Our fantastic participants for April 2023
Upstairs in Art Gallery
STUDENT POETRY: Arts in Action: Celebrating Poetic Possibilities
Introduction by Jack Herney, history teacher
"Arts in Action" is a school to community partnership between Exeter High School and various community members and groups. The Exeter LitFest event will feature teachers Dennis Magliozzi and Kristina Peterson, along with Exeter High School students. During the Exeter LitFest, guests will be able to listen to a selection of high school students share their slam and spoken word poetry. The project is in its third year and has been part of the freshman English classes that Magliozzi and Peterson work with. The unit is broken into three phases beginning with a slam poetry unit looks at contemporary slam and spoken word poets who have poems that comment on the central themes of To Kill a Mockingbird.
POETRY READING: Diannely Antigua and Ralph Sneeden,
with a tribute to the late Exeter poet, Harvey Shepard.
Moderated by Todd Hearon, poet, teacher, and musician
Diannely Antigua is a Dominican American poet and educator, born and raised in Massachusetts. Her debut collection Ugly Music (YesYes Books, 2019) was the winner of the Pamet River Prize and a 2020 Whiting Award. Her second poetry collection is forthcoming with Copper Canyon Press in 2024. She received her B.A. in English from the University of Massachusetts Lowell where she won the Jack Kerouac Creative Writing Scholarship; and received her MFA at NYU where she was awarded a Global Research Initiative Fellowship to Florence, Italy. She is the recipient of additional fellowships from CantoMundo, Community of Writers, Fine Arts Work Center Summer Program, and was a finalist for the 2021 Ruth Lilly and Dorothy Sargent Rosenberg Poetry Fellowship. Her work has been nominated for the Pushcart Prize and chosen for the Best of the Net Anthology. Her poems can be found in Poem-a-Day, Poetry Magazine, The American Poetry Review, Washington Square Review, The Adroit Journal, and elsewhere. She hosts the podcast Bread & Poetry and is currently the Poet Laureate of Portsmouth, NH, the youngest and first person of color to receive that title.
Ralph Sneeden was born in Los Angeles in 1960 and grew up on Long Island and the North Shore of Massachusetts. His poems and essays have appeared or are forthcoming in AGNI, The Adroit Journal, The American Poetry Review, The Common, Ecotone, Harvard Review, New England Review, The New Republic, Ploughshares, Slate, The Southampton Review, Southern California Review (now Exposition), The Southeast Review, Southwest Review, and The Surfer's Journal.
His second book of poems, Surface Fugue, was published by East Over Press in November 2021. The title poem of his first book, Evidence of the Journey (Harmon Blunt, 2007), received the Friends of Literature Prize from POETRY magazine, and others in it appeared in The Kenyon Review, Ploughshares, The New Republic, Slate, The Southern Review, TriQuarterly and other magazines.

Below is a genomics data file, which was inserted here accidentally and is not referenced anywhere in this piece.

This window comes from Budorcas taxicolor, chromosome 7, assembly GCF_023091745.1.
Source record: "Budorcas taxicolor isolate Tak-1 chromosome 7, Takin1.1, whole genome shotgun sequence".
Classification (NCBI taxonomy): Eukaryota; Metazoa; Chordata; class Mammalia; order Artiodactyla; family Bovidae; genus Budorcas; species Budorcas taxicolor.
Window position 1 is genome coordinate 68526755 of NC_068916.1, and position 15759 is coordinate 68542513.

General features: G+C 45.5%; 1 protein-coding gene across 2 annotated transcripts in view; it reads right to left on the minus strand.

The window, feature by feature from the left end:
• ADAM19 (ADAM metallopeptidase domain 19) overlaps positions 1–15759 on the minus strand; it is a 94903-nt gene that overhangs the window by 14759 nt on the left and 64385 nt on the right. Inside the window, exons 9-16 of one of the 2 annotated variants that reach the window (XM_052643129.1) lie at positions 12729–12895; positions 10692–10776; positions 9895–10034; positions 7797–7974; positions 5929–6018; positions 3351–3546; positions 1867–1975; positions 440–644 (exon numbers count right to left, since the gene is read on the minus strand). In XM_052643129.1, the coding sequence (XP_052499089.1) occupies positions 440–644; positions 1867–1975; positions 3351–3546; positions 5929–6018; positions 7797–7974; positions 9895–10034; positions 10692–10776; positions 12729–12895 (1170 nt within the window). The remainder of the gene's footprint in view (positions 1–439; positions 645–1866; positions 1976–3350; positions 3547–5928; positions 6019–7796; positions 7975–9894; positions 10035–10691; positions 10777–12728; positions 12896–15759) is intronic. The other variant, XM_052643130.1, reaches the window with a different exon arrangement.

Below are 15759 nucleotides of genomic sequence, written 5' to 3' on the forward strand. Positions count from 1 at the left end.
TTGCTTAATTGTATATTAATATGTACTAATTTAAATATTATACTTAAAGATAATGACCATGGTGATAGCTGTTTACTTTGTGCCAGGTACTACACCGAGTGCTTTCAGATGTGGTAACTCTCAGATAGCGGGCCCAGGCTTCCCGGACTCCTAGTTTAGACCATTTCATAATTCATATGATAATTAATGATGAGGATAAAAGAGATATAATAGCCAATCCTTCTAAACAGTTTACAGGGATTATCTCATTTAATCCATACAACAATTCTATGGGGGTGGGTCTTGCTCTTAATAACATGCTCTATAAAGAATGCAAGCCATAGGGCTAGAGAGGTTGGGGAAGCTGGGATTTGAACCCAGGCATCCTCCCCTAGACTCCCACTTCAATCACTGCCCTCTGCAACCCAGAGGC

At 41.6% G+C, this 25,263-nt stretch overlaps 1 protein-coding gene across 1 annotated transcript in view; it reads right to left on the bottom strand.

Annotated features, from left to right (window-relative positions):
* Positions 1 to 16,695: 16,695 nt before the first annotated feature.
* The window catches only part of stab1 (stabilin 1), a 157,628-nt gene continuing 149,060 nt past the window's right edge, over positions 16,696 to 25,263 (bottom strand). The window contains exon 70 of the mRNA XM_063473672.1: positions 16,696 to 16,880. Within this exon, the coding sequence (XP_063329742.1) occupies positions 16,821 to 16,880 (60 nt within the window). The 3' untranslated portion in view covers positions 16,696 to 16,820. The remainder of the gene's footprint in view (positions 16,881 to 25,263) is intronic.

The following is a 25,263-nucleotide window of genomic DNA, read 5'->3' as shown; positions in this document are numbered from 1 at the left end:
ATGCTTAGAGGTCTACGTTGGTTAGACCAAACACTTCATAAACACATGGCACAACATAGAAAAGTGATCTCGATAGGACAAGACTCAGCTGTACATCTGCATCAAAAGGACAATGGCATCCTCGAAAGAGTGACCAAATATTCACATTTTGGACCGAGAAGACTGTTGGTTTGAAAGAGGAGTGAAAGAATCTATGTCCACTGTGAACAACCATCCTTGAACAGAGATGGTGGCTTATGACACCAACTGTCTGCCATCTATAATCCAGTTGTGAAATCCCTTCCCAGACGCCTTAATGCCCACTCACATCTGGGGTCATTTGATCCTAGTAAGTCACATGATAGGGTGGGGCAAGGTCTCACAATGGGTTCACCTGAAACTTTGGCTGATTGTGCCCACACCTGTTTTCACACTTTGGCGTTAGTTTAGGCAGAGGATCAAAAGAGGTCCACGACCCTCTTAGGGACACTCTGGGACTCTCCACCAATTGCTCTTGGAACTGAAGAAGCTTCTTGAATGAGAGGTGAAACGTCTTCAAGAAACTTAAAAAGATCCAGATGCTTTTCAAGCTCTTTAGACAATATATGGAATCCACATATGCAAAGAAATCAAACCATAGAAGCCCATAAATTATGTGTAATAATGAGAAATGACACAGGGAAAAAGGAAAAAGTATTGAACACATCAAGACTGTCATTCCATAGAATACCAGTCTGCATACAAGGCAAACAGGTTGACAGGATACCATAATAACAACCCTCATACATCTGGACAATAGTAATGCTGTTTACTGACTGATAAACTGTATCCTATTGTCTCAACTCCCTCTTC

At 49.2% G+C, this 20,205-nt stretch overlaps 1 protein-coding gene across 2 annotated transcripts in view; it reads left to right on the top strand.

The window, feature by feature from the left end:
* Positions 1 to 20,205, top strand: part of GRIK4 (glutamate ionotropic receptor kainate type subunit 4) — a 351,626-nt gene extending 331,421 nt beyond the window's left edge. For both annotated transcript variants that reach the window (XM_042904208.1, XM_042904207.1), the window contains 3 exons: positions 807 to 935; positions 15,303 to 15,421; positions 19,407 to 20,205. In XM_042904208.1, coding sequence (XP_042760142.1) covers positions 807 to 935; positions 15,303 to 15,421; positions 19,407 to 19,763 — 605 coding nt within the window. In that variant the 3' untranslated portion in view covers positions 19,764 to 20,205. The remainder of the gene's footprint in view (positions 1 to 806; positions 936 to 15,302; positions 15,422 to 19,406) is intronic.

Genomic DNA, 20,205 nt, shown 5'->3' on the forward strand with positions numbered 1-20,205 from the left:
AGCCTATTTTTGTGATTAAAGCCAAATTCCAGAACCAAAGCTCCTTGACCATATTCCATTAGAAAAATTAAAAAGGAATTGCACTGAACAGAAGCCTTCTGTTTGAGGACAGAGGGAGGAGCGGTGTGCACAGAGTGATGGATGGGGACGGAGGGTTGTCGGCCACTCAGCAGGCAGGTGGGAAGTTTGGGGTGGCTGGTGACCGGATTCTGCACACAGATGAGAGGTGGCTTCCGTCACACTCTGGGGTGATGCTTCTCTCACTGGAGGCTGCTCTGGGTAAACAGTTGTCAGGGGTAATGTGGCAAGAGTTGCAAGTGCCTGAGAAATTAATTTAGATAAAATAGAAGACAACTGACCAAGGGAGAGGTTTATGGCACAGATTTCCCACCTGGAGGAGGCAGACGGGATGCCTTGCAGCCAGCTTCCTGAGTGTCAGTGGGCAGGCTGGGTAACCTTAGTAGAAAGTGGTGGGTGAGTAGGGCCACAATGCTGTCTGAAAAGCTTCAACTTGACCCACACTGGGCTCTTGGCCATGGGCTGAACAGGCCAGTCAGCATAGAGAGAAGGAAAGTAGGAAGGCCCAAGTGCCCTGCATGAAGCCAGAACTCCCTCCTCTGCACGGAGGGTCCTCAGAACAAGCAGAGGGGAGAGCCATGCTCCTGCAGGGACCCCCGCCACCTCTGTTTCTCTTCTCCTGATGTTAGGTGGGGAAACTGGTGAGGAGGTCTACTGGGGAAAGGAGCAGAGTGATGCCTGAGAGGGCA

His work has been nominated twice for a Pushcart Prize and anthologized in The Second Set: The Jazz Poetry Anthology Vol. 2 (edited by Sascha Feinstein and Yusef Komunyakaa, University of Indiana Press); Under the Legislature of Stars: 62 New Hampshire Poets (forward by Maxine Kumin); and Poet Showcase: An Anthology of New Hampshire Poets.
“Preserving Family History” panel with Q&A
Introduced by RM Allen, historical-fiction author
Moderated by Peg Aaronian, amateur genealogist
James D. Nealon
When he was just 11, James Nealon asked his great aunt where the family came from. Her 12-page response launched his life-long passion to identify their Irish ancestors and tell their stories. Over the years, James put the question to other family members and in 2001 presented them with an exhaustive history. He has also amassed a family tree on Ancestry with more than 8,000 kinfolk and is still at it. When James retired as a career foreign service officer he merged his interest in the Civil War and an ancestor’s participation in the Fenian movement in “Confederacy of Fenians”, an imagined account of the Irish supporting the Confederacy in exchange for British support of an independent Ireland. Now he is trying to figure out what to do with his latest writing project, accounts of his childhood escapades, from getting lost at a circus to joining the scouts so he could start fires.
June Fabre wrote her first two books to improve healthcare through her business, Smart Healthcare LLC. Her mission: speaking up to make a difference in the lives of patients and healthcare professionals. When she retired, her focus shifted, at the behest of her adult children who pressed her to preserve their immigrant grandparents’ life stories. And when she was done with that, they encouraged her to write her own memoir. The two self-published volumes, “Coming to America” and “I Hope You Dance, A Memoir”, have made perfect gifts for family members, June says. An active member of several local writing groups, June credits their influence on her creations.